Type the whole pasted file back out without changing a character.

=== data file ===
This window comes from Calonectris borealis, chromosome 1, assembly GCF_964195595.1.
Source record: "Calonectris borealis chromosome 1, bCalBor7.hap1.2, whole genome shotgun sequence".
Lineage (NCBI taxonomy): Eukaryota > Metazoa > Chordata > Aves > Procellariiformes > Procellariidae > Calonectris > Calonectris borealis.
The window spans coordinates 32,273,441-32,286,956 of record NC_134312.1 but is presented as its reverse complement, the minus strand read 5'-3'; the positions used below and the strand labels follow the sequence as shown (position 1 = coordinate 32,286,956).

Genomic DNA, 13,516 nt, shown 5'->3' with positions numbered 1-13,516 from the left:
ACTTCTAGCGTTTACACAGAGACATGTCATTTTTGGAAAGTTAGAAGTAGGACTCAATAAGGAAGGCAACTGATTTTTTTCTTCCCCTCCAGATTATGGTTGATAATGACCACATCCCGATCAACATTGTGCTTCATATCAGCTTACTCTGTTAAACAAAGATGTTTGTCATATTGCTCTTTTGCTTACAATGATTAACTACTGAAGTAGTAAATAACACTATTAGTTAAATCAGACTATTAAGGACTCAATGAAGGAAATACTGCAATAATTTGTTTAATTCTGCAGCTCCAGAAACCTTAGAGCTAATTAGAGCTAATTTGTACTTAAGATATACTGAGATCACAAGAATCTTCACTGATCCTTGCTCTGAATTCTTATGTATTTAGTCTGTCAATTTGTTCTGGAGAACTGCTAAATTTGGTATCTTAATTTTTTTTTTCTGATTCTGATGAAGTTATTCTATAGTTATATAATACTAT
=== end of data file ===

This window comes from Calonectris borealis, chromosome 1, assembly GCF_964195595.1.
Source record: "Calonectris borealis chromosome 1, bCalBor7.hap1.2, whole genome shotgun sequence".
Lineage (NCBI taxonomy): Eukaryota > Metazoa > Chordata > Aves > Procellariiformes > Procellariidae > Calonectris > Calonectris borealis.
The window spans coordinates 32,273,441-32,286,956 of record NC_134312.1 but is presented as its reverse complement, the minus strand read 5'-3'; the positions used below and the strand labels follow the sequence as shown (position 1 = coordinate 32,286,956).

Genomic DNA, 13,516 nt, shown 5'->3' with positions numbered 1-13,516 from the left:
ACTTCTAGCGTTTACACAGAGACATGTCATTTTTGGAAAGTTAGAAGTAGGACTCAATAAGGAAGGCAACTGATTTTTTTCTTCCCCTCCAGATTATGGTTGATAATGACCACATCCCGATCAACATTGTGCTTCATATCAGCTTACTCTGTTAAACAAAGATGTTTGTCATATTGCTCTTTTGCTTACAATGATTAACTACTGAAGTAGTAAATAACACTATTAGTTAAATCAGACTATTAAGGACTCAATGAAGGAAATACTGCAATAATTTGTTTAATTCTGCAGCTCCAGAAACCTTAGAGCTAATTAGAGCTAATTTGTACTTAAGATATACTGAGATCACAAGAATCTTCACTGATCCTTGCTCTGAATTCTTATGTATTTAGTCTGTCAATTTGTTCTGGAGAACTGCTAAATTTGGTATCTTAATTTTTTTTTTCTGATTCTGATGAAGTTATTCTATAGTTATATAATACTAT